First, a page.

FEDERAL COURTS ARE COURTS OF LIMITED JURISDICTION
There is little question that Federal Courts are courts of limited jurisdiction. If there is neither original jurisdiction, meaning a question of federal law or rights that arise as a result of federal legislation nor complete diversity of the parties, meaning that all of the defendants domicile in a different jurisdiction from the plaintiffs home state, then there is no jurisdiction for a federal Court to preside over a case. In all matters of diversity jurisdiction, the matter has to involve at least $75,000 in property or damages. Certainly at least some probate cases fit into the requirements of diversity jurisdiction. Yet, there is generally a federal Court hands off approach to dealing with probate cases, known as the probate exception to federal jurisdiction.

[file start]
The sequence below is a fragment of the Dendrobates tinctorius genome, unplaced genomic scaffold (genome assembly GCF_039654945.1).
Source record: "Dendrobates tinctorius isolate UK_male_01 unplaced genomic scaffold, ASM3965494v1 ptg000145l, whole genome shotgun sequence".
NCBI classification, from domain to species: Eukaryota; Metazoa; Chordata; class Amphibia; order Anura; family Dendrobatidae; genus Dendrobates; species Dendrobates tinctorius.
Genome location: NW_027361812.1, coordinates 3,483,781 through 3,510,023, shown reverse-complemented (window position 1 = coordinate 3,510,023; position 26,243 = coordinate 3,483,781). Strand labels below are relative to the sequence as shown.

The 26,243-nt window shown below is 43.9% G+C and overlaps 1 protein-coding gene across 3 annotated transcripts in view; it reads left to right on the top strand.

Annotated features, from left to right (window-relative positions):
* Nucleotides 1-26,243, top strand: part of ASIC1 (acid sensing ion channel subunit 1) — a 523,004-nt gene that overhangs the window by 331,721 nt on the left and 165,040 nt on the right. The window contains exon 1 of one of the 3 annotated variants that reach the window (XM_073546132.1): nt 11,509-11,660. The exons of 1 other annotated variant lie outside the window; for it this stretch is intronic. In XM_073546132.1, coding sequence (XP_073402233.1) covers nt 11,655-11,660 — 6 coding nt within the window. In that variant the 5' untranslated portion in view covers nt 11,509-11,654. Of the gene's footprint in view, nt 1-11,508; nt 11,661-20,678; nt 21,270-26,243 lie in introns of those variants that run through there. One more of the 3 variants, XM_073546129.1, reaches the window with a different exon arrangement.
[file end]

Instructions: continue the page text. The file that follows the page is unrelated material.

A famous case from 1946 in the United States Supreme Court held that a federal Court can adjudicate various suits against a decedents estate, so long as they do not assume general jurisdiction over the probate proceeding itself or assume control over the property that is properly in the hands of the state probate Court. Markham v. Allen, 326 U.S. 490, 494 (1946). The meets and bounds of this holding have caused volumes of case law and law journal articles. It was not until 2006 with the celebrity, Anna Nicole Smith case that came before the United States Supreme Court that the Court expounded on the federal probate exception in any meaningful regards. Specifically the Supreme Court held that when one court is adjudicating a claim over a specific piece of property (or in the case of an estate, a bundle of property rights) a second court will not assume jurisdiction over the same property.